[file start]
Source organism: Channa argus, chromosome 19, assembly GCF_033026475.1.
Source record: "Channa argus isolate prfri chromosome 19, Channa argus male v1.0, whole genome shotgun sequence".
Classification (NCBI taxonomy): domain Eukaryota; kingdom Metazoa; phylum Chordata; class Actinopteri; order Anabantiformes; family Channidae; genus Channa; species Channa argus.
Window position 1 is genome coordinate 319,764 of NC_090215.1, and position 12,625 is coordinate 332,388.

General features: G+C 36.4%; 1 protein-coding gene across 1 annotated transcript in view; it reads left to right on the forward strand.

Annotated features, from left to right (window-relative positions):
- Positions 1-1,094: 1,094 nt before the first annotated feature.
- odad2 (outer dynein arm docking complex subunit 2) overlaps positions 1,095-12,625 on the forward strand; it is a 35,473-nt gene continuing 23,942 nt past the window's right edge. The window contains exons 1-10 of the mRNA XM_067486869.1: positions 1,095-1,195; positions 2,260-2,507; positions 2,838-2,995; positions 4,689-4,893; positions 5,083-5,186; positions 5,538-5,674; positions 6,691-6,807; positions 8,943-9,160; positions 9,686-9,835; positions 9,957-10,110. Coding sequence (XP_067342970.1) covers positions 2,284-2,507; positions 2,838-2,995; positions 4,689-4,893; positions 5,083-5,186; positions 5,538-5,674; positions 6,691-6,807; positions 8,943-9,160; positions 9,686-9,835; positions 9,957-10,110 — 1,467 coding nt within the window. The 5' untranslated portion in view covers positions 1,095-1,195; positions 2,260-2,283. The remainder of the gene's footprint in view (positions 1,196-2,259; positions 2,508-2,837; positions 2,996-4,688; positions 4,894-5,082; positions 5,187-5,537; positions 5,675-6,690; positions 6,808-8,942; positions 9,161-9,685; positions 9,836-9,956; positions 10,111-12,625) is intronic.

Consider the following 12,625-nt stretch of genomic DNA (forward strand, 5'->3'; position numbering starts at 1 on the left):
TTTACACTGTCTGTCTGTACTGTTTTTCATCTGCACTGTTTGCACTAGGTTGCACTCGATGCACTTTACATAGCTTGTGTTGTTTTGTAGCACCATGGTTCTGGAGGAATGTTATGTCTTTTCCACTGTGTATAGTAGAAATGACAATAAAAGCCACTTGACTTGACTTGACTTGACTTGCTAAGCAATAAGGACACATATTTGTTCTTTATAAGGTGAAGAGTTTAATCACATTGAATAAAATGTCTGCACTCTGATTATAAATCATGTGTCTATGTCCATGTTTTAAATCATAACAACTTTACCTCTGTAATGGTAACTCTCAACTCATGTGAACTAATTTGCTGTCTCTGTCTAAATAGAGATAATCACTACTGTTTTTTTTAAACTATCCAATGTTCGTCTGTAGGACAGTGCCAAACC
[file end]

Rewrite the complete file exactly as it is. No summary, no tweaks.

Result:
Source organism: Channa argus, chromosome 19, assembly GCF_033026475.1.
Source record: "Channa argus isolate prfri chromosome 19, Channa argus male v1.0, whole genome shotgun sequence".
Classification (NCBI taxonomy): domain Eukaryota; kingdom Metazoa; phylum Chordata; class Actinopteri; order Anabantiformes; family Channidae; genus Channa; species Channa argus.
Window position 1 is genome coordinate 319,764 of NC_090215.1, and position 12,625 is coordinate 332,388.

General features: G+C 36.4%; 1 protein-coding gene across 1 annotated transcript in view; it reads left to right on the forward strand.

Annotated features, from left to right (window-relative positions):
- Positions 1-1,094: 1,094 nt before the first annotated feature.
- odad2 (outer dynein arm docking complex subunit 2) overlaps positions 1,095-12,625 on the forward strand; it is a 35,473-nt gene continuing 23,942 nt past the window's right edge. The window contains exons 1-10 of the mRNA XM_067486869.1: positions 1,095-1,195; positions 2,260-2,507; positions 2,838-2,995; positions 4,689-4,893; positions 5,083-5,186; positions 5,538-5,674; positions 6,691-6,807; positions 8,943-9,160; positions 9,686-9,835; positions 9,957-10,110. Coding sequence (XP_067342970.1) covers positions 2,284-2,507; positions 2,838-2,995; positions 4,689-4,893; positions 5,083-5,186; positions 5,538-5,674; positions 6,691-6,807; positions 8,943-9,160; positions 9,686-9,835; positions 9,957-10,110 — 1,467 coding nt within the window. The 5' untranslated portion in view covers positions 1,095-1,195; positions 2,260-2,283. The remainder of the gene's footprint in view (positions 1,196-2,259; positions 2,508-2,837; positions 2,996-4,688; positions 4,894-5,082; positions 5,187-5,537; positions 5,675-6,690; positions 6,808-8,942; positions 9,161-9,685; positions 9,836-9,956; positions 10,111-12,625) is intronic.

Consider the following 12,625-nt stretch of genomic DNA (forward strand, 5'->3'; position numbering starts at 1 on the left):
TTTACACTGTCTGTCTGTACTGTTTTTCATCTGCACTGTTTGCACTAGGTTGCACTCGATGCACTTTACATAGCTTGTGTTGTTTTGTAGCACCATGGTTCTGGAGGAATGTTATGTCTTTTCCACTGTGTATAGTAGAAATGACAATAAAAGCCACTTGACTTGACTTGACTTGACTTGCTAAGCAATAAGGACACATATTTGTTCTTTATAAGGTGAAGAGTTTAATCACATTGAATAAAATGTCTGCACTCTGATTATAAATCATGTGTCTATGTCCATGTTTTAAATCATAACAACTTTACCTCTGTAATGGTAACTCTCAACTCATGTGAACTAATTTGCTGTCTCTGTCTAAATAGAGATAATCACTACTGTTTTTTTTAAACTATCCAATGTTCGTCTGTAGGACAGTGCCAAACC